Smart About Money: Beware of ScamsBy Nick Maffeo
Bruce Murphy is the owner of Bruce’s Floor Cleaning Service here in Canton and I have his permission to share this story with you.
One day in the mail, Bruce received a letter from the “Embassy Lottery Company of New York & London.” There was a check in the letter, drawn on the Presidio Bank in California against the account of a company called City Lights. Inc. The letter said Bruce had won a big prize.
First of all, he was immediately suspicious of the letter. It was “poorly formatted with too many different typefaces,” Bruce said. And he thought “there’d be a nice stationery” if it was for real. Plus the letter said he was a winner, but he thought if that were true there would be more details. Just a large check in the mail from a company he’d never heard of and a lottery he didn’t remember entering — it just seemed “kind of odd,” Bruce told me.
All excellent initial observations on Bruce’s part! But he wasn’t sure if it was a scam. He wasn’t sure what it was. Then Bruce made his next move. And it was a very smart one. He took the letter and the check, drove to the Canton Police Station and showed them to the officer at the front desk.
The police were able to quickly confirm Bruce’s suspicions. The letter was a scam. The check — which even had one of those hologram padlock security features — probably was a genuine check that perhaps had been stolen from City Lights, Inc.
When the police asked Bruce if he wanted them to destroy the letter and check, Bruce said, “No. I want to show it to Nick Maffeo over at Canton Co-operative Bank.” Bruce wanted to be sure we knew about this scam so we could warn other people. He thought it might be news to us.
Unfortunately, I had to tell Bruce that we see these scams all the time. It’s checks in letters. Or phone calls about winnings. Emails — so many emails. In fact, the day after Bruce came into the bank, I received an email in my personal account saying I had “won” $18 million. When I told this story to a colleague, she said she had just received an email saying someone wanted to “donate” $3 million to her.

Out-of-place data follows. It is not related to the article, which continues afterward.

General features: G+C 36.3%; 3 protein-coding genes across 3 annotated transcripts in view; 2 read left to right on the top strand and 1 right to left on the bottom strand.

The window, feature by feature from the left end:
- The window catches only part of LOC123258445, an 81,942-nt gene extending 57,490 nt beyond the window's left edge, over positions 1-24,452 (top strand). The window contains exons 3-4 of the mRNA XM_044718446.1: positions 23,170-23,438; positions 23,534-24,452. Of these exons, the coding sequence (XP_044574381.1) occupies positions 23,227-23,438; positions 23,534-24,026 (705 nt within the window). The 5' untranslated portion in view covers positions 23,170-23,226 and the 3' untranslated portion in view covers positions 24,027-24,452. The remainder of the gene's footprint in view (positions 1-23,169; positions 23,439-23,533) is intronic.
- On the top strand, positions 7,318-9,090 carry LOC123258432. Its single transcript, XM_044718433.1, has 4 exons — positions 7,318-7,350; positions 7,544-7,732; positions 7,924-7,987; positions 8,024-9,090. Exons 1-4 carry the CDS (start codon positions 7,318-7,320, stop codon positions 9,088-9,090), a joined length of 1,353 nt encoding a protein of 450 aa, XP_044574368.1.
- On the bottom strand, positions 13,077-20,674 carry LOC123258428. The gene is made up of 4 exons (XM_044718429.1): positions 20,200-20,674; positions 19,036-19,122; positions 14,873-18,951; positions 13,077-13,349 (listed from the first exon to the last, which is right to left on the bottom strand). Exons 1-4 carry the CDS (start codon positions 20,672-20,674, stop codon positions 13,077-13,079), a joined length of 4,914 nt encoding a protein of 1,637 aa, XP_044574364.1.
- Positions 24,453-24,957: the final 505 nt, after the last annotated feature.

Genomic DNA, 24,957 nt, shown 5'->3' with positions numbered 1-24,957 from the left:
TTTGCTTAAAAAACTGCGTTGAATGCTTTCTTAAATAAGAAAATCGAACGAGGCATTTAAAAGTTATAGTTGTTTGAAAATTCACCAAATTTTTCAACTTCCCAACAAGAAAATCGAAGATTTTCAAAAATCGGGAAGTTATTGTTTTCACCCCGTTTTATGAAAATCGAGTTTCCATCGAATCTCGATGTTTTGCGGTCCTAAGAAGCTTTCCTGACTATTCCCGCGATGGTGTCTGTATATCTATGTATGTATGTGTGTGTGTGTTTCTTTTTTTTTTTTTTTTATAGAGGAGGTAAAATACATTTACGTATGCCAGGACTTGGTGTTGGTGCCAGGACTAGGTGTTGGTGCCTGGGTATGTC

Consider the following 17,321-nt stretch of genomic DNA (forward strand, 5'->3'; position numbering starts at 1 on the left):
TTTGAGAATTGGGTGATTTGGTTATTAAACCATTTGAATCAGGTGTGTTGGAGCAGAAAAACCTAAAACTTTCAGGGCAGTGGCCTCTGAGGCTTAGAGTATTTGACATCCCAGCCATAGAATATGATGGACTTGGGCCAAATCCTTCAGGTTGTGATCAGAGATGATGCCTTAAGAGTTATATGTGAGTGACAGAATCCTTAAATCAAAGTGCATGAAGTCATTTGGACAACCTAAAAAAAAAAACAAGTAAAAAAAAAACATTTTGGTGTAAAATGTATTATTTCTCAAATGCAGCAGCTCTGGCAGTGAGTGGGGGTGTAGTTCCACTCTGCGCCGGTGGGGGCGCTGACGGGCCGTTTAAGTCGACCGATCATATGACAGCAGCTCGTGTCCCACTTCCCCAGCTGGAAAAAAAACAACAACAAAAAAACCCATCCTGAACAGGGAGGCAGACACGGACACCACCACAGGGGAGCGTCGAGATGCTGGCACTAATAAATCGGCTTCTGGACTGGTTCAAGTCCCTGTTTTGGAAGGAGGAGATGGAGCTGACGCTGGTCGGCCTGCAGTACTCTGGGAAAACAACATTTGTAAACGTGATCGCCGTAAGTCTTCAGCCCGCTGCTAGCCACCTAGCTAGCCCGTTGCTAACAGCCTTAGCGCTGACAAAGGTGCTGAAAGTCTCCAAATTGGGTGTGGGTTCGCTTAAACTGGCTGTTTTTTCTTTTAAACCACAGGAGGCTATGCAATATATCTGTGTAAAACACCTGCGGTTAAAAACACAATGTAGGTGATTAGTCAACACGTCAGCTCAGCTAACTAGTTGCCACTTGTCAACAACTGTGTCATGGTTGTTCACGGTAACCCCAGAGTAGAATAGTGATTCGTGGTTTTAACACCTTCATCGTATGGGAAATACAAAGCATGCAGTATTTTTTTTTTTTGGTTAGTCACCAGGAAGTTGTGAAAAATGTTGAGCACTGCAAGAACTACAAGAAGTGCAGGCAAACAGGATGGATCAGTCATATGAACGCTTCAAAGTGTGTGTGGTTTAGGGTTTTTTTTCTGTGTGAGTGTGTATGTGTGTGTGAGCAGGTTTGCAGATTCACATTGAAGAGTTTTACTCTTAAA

In most cases, the scammers don’t care who they’re targeting. They’re just looking for someone who will respond at all — even a tiny bit — so they can try to reel them in.
Sometimes scammers do try to target senior citizens, believing older people might be more lonely and open to making a new friend.
How do you avoid being taken, no matter what your age? Easy! First, presume you’re looking at a fake because 99.999999 percent of the time you are. Don’t panic. Never feel pressured to act in a hurry. Do a Google search with whatever keywords you have plus “scam,” if you’re comfortable with that. Or go see the police or your local bank. As I always say (and I’m sure the police agree), if you’re really a winner, we will be 100 percent delighted to confirm that for you. And if we can save you from being scammed, we’ll be even happier.
Also, if you’re a senior citizen or you know a senior citizen who might benefit from good resources and excellent local programs and activities, contact Diane Tynan, director of the Canton Council on Aging, at 781-828-1323. There’s a lot going on at the Canton Senior Center. We’re very lucky to have them here in town.
Nick Maffeo is the president and CEO of Canton Co-operative Bank in Canton. Have a question? Email to email@example.com.
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